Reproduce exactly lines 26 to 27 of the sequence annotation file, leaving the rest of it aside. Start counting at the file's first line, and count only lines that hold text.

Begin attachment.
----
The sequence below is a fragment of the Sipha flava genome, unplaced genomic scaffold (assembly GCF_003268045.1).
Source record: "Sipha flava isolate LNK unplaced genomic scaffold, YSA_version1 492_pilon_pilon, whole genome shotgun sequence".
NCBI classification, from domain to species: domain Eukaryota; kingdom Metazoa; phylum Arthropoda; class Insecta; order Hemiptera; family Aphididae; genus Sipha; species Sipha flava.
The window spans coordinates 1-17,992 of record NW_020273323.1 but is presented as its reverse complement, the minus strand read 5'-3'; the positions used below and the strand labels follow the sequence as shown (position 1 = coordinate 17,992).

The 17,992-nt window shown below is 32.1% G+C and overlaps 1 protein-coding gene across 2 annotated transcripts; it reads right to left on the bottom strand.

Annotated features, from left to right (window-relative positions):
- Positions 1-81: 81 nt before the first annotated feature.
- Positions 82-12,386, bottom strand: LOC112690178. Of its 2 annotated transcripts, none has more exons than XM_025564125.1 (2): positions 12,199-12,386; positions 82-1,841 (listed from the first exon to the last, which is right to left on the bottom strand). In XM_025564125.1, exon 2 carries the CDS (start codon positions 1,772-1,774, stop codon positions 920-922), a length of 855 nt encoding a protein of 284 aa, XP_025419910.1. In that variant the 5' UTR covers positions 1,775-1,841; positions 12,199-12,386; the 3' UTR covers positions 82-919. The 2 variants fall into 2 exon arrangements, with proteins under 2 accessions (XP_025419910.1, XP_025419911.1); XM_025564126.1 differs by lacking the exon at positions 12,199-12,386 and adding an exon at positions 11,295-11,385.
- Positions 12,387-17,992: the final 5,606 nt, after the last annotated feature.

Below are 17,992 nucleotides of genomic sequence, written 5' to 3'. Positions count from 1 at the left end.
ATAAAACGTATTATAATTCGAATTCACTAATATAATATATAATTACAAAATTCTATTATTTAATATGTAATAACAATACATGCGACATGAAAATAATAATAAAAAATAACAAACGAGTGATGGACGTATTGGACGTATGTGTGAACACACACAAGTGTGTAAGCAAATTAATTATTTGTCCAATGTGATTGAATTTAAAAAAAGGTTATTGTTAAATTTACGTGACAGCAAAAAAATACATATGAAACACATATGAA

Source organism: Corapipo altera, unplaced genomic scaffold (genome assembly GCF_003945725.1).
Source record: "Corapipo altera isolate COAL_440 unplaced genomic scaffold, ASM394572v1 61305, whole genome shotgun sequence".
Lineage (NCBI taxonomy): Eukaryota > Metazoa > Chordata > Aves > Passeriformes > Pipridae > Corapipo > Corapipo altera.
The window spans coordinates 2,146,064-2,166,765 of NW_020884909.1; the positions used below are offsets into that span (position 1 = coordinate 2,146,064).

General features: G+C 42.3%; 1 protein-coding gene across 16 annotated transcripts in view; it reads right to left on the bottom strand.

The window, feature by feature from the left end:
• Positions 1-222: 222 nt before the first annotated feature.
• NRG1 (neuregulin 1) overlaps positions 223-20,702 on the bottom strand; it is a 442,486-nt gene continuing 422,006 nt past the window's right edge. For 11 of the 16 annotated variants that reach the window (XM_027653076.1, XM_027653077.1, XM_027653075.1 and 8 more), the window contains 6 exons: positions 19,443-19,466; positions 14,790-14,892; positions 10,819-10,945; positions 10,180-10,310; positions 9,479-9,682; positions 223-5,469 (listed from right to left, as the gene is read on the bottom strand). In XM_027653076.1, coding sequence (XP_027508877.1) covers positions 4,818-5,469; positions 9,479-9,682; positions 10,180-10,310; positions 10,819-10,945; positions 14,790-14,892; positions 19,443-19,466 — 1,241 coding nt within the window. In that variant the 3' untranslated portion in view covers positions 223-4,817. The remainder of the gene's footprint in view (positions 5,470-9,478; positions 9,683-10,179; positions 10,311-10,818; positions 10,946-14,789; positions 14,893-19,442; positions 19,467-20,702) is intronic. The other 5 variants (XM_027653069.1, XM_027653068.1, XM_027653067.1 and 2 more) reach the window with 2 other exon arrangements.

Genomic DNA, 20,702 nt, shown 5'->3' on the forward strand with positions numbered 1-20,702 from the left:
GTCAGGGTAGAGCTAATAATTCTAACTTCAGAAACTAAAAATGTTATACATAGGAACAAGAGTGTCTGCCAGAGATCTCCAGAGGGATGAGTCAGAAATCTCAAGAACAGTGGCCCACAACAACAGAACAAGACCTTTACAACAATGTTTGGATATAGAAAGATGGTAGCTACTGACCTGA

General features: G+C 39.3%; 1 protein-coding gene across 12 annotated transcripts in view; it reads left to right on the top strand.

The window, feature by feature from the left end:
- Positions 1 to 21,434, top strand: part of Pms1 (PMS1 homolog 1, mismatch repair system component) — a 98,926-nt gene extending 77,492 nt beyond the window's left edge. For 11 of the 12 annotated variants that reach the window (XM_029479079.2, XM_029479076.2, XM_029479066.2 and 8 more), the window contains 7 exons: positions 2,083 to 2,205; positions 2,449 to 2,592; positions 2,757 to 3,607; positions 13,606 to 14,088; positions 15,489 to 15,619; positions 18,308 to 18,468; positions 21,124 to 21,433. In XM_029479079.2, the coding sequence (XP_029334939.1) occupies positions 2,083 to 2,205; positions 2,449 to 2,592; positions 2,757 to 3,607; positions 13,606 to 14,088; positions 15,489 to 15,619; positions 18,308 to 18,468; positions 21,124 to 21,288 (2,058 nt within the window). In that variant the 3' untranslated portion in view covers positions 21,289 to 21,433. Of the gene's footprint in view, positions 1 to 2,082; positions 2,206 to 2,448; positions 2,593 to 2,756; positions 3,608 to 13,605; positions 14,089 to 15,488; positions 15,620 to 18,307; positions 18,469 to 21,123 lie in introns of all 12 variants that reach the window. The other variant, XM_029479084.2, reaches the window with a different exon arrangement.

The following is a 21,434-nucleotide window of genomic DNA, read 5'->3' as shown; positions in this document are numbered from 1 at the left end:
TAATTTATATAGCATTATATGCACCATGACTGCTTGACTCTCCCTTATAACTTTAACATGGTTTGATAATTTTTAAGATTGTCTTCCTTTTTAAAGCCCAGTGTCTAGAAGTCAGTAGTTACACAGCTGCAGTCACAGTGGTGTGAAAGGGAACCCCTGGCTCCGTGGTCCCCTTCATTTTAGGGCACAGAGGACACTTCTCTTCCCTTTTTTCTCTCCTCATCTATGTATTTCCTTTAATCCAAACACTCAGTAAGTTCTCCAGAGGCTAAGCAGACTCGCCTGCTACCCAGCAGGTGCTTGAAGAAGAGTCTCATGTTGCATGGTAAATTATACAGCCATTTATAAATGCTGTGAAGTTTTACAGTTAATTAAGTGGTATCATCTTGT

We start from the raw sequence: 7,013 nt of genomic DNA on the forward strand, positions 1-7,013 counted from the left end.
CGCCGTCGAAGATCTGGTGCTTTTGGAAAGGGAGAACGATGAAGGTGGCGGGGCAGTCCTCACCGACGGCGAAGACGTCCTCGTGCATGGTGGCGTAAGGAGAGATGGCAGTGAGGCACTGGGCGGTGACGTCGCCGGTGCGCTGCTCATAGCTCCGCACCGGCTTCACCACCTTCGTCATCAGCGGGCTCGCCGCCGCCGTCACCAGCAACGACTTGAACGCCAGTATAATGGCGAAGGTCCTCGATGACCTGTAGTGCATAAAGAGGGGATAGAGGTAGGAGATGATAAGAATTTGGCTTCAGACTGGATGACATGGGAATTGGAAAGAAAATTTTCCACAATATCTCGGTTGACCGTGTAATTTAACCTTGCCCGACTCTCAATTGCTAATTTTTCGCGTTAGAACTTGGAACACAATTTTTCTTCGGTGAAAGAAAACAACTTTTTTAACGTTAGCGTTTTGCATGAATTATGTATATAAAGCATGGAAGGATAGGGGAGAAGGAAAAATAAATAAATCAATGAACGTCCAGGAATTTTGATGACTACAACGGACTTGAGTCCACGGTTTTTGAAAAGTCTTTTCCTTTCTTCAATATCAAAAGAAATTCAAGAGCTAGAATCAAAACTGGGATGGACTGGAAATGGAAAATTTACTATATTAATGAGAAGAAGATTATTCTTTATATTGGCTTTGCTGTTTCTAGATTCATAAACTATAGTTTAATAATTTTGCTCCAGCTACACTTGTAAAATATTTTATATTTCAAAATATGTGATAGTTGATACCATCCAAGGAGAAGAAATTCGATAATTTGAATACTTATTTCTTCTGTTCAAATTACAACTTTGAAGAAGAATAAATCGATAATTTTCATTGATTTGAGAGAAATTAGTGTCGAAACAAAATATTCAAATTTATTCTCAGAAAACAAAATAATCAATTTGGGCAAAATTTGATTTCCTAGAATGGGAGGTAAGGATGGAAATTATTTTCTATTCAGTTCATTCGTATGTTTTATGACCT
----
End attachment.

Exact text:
TAATTTATATAGCATTATATGCACCATGACTGCTTGACTCTCCCTTATAACTTTAACATGGTTTGATAATTTTTAAGATTGTCTTCCTTTTTAAAGCCCAGTGTCTAGAAGTCAGTAGTTACACAGCTGCAGTCACAGTGGTGTGAAAGGGAACCCCTGGCTCCGTGGTCCCCTTCATTTTAGGGCACAGAGGACACTTCTCTTCCCTTTTTTCTCTCCTCATCTATGTATTTCCTTTAATCCAAACACTCAGTAAGTTCTCCAGAGGCTAAGCAGACTCGCCTGCTACCCAGCAGGTGCTTGAAGAAGAGTCTCATGTTGCATGGTAAATTATACAGCCATTTATAAATGCTGTGAAGTTTTACAGTTAATTAAGTGGTATCATCTTGT

We start from the raw sequence: 7,013 nt of genomic DNA on the forward strand, positions 1-7,013 counted from the left end.